Unlocking High Performance with the Right Leadership Style
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The Executive Summary:
There are four key leadership styles that, when used to develop team members, help create sustainable high-performance.
We each have our default styles, and it's useful to know which styles we avoid, and why.
We should only adapt our style once we've established a baseline of skill and will for each individual.
As a business leader, manager, or team leader, managing people is usually the most complex and demotivating of all the challenges that you face. One of the most important aspects of leading a team is recognising that every employee requires, and is worthy of, a tailored approach. Adjusting your leadership style to suit each team member's stage of development is crucial in order to unleash their full potential and foster an environment of growth and success. In our Liberating Leadership Programme, we refer to this ability as Situational Consistency – the capacity to flex your leadership style in harmony with a team member's developmental needs.
Failing to adapt your leadership style to the needs of your employees can lead to a plethora of issues, including stifled creativity, disengagement, and reduced productivity. It may also hinder team members from reaching their full potential, ultimately impacting the overall success of your business. Therefore, it is vital to embrace Situational Consistency, ensuring that your leadership style evolves in tandem with the growth and development of your team. By doing so, you will create a more motivated, innovative, and high-performing workforce, paving the way for long-term business success.
Let's dive into four essential leadership styles and how they can help you and your team reach new heights:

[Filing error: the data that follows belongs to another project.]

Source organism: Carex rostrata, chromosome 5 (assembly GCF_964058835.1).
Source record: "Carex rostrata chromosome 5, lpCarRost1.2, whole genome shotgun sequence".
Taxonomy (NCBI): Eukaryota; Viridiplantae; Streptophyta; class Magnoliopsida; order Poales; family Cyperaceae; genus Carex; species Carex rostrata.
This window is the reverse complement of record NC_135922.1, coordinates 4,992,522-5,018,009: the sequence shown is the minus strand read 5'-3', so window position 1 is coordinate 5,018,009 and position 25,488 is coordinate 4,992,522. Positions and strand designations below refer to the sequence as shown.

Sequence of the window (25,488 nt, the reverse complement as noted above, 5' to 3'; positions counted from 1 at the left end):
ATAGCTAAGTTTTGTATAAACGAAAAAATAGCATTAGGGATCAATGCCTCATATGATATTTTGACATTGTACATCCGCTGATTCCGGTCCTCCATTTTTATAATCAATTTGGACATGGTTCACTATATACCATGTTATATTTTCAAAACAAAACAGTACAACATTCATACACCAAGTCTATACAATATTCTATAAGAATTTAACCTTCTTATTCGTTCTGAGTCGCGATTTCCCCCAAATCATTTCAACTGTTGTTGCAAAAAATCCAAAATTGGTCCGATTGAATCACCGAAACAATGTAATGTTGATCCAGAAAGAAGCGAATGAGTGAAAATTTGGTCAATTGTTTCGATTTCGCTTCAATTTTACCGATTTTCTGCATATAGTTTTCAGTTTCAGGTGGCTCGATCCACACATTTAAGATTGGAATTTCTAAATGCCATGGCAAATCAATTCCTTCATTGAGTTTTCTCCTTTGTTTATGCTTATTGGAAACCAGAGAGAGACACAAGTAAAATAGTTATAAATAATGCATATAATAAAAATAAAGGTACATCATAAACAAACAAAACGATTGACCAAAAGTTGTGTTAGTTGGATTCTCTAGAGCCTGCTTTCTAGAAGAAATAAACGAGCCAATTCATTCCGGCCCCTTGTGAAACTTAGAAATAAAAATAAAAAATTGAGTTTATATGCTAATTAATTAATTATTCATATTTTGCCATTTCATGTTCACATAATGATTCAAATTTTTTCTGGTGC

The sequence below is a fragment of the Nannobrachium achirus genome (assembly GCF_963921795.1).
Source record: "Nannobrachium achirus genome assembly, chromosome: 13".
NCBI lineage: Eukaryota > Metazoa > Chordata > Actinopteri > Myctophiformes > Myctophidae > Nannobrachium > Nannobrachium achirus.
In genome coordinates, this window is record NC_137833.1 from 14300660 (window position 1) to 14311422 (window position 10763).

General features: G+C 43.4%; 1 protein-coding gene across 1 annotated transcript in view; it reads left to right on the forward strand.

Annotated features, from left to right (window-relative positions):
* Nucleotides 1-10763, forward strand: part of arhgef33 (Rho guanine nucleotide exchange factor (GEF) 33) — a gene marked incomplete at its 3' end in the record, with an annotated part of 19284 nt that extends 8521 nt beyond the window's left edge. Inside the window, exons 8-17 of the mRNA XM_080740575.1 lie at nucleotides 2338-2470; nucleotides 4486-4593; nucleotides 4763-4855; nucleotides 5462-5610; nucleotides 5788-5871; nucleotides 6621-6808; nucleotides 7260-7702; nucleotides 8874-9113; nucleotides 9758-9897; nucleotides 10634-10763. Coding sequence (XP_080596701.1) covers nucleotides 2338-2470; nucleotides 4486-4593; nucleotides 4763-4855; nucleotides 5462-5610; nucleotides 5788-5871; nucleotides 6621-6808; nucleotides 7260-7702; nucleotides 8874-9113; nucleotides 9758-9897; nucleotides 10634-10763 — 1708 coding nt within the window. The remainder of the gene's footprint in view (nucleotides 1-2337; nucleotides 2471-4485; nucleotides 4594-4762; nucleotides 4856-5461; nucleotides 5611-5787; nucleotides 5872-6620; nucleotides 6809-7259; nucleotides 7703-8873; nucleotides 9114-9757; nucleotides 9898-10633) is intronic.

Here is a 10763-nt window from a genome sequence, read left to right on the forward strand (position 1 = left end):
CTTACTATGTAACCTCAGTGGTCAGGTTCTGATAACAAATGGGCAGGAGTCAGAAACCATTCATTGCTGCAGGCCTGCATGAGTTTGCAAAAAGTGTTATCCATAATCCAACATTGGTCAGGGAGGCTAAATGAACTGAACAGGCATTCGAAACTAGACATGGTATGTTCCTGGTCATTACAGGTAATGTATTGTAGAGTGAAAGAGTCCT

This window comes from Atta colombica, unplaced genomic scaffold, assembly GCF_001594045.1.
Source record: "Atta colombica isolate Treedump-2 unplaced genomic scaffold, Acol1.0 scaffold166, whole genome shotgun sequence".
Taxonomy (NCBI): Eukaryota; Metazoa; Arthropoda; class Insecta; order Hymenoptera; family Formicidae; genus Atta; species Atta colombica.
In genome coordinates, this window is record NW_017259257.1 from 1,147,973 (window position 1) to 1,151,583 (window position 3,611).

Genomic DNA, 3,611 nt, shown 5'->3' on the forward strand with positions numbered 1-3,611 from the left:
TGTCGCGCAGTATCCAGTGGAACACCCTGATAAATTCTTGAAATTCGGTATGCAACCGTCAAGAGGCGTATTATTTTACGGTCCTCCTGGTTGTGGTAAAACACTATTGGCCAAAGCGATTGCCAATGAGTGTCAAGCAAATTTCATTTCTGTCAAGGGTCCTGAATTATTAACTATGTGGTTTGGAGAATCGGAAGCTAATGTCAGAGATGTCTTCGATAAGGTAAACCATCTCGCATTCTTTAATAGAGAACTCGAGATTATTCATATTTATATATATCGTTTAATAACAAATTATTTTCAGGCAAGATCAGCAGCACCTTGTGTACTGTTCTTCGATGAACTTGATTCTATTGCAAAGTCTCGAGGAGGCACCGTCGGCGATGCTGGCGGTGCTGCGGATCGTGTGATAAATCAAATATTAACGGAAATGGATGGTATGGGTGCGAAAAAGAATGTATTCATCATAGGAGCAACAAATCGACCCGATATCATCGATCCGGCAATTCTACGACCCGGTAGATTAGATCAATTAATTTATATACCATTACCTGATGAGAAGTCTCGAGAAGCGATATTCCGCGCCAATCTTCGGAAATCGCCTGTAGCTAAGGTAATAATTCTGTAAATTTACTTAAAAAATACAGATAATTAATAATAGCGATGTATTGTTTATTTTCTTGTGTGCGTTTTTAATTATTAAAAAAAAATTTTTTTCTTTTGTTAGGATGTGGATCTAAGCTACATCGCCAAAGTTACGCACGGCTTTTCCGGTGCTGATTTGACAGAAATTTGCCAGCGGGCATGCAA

Directing: There are times when a directive approach is essential, especially when dealing with inexperienced new hires or urgent situations. By communicating clear instructions and expectations, you can ensure time efficiency and reduce mistakes. However, be cautious, as overusing this style may stifle creativity and collaboration.
Coaching: As your team gains basic competence in their tasks, adopting a coaching leadership style can be highly beneficial. While you retain control of decisions, being open to opinions and judgements demonstrates trust and support. This style encourages your team to take on more responsibility and put forth their best effort.
Mentoring: When your employees are competent and skilled in their roles, the mentoring approach can foster creativity and innovation. By allowing your team members to take full responsibility for their tasks while providing guidance and advice, you can tap into their unique skill sets and drive productivity.
Delegating: The ultimate goal for any leader is to delegate tasks effectively. This style is ideal for self-directed, experienced, and confident employees, allowing them to showcase their innovation and creativity. As you focus on the bigger picture, your team will excel in handling the details.
We each have our default leadership styles, a preference for one or more of the above, and a tendency to avoid others. But, imagine your four leadership styles are like a 4-speed gearbox in your car. Would you only use 2 of the 4 gears? Are you using those gears in the right situations? If you want to know your preferences and test your skill at picking the right style for the right scenario, take a look at our Liberating Leadership Programme. It's not just about knowing which gear to pick, but believing it's in the interest of everyone to do so. And only adapt our style once we've established a baseline of the individual's skill and will.